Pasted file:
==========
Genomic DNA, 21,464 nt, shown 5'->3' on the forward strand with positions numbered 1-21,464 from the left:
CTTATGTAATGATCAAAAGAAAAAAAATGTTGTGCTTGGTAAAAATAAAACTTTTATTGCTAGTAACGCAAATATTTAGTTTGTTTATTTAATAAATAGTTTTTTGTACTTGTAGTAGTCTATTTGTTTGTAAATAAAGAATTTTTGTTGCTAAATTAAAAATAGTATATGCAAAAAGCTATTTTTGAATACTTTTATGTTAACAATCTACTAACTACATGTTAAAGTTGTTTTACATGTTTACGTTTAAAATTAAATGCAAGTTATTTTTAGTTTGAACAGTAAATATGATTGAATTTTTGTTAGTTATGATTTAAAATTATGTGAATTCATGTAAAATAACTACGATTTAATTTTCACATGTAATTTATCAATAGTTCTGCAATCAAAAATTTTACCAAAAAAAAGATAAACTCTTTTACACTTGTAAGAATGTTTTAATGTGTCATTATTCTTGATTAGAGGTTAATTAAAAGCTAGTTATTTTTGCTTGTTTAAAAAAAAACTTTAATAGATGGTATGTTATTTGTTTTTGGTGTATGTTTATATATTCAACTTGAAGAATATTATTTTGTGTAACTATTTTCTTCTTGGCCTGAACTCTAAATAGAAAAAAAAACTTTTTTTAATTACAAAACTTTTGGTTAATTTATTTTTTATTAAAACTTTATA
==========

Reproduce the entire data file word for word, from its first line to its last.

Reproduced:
Genomic DNA, 21,464 nt, shown 5'->3' on the forward strand with positions numbered 1-21,464 from the left:
CTTATGTAATGATCAAAAGAAAAAAAATGTTGTGCTTGGTAAAAATAAAACTTTTATTGCTAGTAACGCAAATATTTAGTTTGTTTATTTAATAAATAGTTTTTTGTACTTGTAGTAGTCTATTTGTTTGTAAATAAAGAATTTTTGTTGCTAAATTAAAAATAGTATATGCAAAAAGCTATTTTTGAATACTTTTATGTTAACAATCTACTAACTACATGTTAAAGTTGTTTTACATGTTTACGTTTAAAATTAAATGCAAGTTATTTTTAGTTTGAACAGTAAATATGATTGAATTTTTGTTAGTTATGATTTAAAATTATGTGAATTCATGTAAAATAACTACGATTTAATTTTCACATGTAATTTATCAATAGTTCTGCAATCAAAAATTTTACCAAAAAAAAGATAAACTCTTTTACACTTGTAAGAATGTTTTAATGTGTCATTATTCTTGATTAGAGGTTAATTAAAAGCTAGTTATTTTTGCTTGTTTAAAAAAAAACTTTAATAGATGGTATGTTATTTGTTTTTGGTGTATGTTTATATATTCAACTTGAAGAATATTATTTTGTGTAACTATTTTCTTCTTGGCCTGAACTCTAAATAGAAAAAAAAACTTTTTTTAATTACAAAACTTTTGGTTAATTTATTTTTTATTAAAACTTTATA